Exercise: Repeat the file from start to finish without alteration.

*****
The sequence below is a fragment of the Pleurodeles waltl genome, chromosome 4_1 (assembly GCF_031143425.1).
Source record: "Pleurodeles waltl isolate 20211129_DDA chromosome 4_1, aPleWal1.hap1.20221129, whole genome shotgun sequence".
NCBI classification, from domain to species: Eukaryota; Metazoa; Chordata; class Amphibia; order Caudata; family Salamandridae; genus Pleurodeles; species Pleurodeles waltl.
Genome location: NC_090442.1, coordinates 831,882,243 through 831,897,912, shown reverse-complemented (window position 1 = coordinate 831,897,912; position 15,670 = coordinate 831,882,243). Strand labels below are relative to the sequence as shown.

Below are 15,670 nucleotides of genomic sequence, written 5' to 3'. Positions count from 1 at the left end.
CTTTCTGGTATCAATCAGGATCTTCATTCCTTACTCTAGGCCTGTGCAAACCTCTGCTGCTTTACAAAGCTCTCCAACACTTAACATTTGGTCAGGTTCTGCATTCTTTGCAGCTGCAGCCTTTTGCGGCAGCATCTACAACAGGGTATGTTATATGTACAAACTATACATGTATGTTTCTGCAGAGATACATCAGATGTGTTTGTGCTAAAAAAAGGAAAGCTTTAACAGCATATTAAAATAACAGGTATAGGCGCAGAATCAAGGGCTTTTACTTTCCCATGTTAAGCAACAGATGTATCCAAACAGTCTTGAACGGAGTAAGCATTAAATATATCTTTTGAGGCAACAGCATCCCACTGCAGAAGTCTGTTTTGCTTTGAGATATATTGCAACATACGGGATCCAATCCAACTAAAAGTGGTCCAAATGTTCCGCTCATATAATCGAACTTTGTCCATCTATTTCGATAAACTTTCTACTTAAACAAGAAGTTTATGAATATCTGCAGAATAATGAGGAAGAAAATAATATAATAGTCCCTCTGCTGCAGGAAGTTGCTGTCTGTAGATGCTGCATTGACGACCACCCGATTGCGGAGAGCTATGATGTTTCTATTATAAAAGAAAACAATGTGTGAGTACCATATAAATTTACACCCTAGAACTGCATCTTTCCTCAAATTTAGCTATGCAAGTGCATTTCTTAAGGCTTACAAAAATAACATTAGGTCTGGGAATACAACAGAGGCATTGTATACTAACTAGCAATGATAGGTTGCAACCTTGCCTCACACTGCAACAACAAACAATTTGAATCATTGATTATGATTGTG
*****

The sequence below is a fragment of the Pleurodeles waltl genome, chromosome 4_1 (assembly GCF_031143425.1).
Source record: "Pleurodeles waltl isolate 20211129_DDA chromosome 4_1, aPleWal1.hap1.20221129, whole genome shotgun sequence".
NCBI classification, from domain to species: Eukaryota; Metazoa; Chordata; class Amphibia; order Caudata; family Salamandridae; genus Pleurodeles; species Pleurodeles waltl.
Genome location: NC_090442.1, coordinates 831,882,243 through 831,897,912, shown reverse-complemented (window position 1 = coordinate 831,897,912; position 15,670 = coordinate 831,882,243). Strand labels below are relative to the sequence as shown.

Below are 15,670 nucleotides of genomic sequence, written 5' to 3'. Positions count from 1 at the left end.
CTTTCTGGTATCAATCAGGATCTTCATTCCTTACTCTAGGCCTGTGCAAACCTCTGCTGCTTTACAAAGCTCTCCAACACTTAACATTTGGTCAGGTTCTGCATTCTTTGCAGCTGCAGCCTTTTGCGGCAGCATCTACAACAGGGTATGTTATATGTACAAACTATACATGTATGTTTCTGCAGAGATACATCAGATGTGTTTGTGCTAAAAAAAGGAAAGCTTTAACAGCATATTAAAATAACAGGTATAGGCGCAGAATCAAGGGCTTTTACTTTCCCATGTTAAGCAACAGATGTATCCAAACAGTCTTGAACGGAGTAAGCATTAAATATATCTTTTGAGGCAACAGCATCCCACTGCAGAAGTCTGTTTTGCTTTGAGATATATTGCAACATACGGGATCCAATCCAACTAAAAGTGGTCCAAATGTTCCGCTCATATAATCGAACTTTGTCCATCTATTTCGATAAACTTTCTACTTAAACAAGAAGTTTATGAATATCTGCAGAATAATGAGGAAGAAAATAATATAATAGTCCCTCTGCTGCAGGAAGTTGCTGTCTGTAGATGCTGCATTGACGACCACCCGATTGCGGAGAGCTATGATGTTTCTATTATAAAAGAAAACAATGTGTGAGTACCATATAAATTTACACCCTAGAACTGCATCTTTCCTCAAATTTAGCTATGCAAGTGCATTTCTTAAGGCTTACAAAAATAACATTAGGTCTGGGAATACAACAGAGGCATTGTATACTAACTAGCAATGATAGGTTGCAACCTTGCCTCACACTGCAACAACAAACAATTTGAATCATTGATTATGATTGTG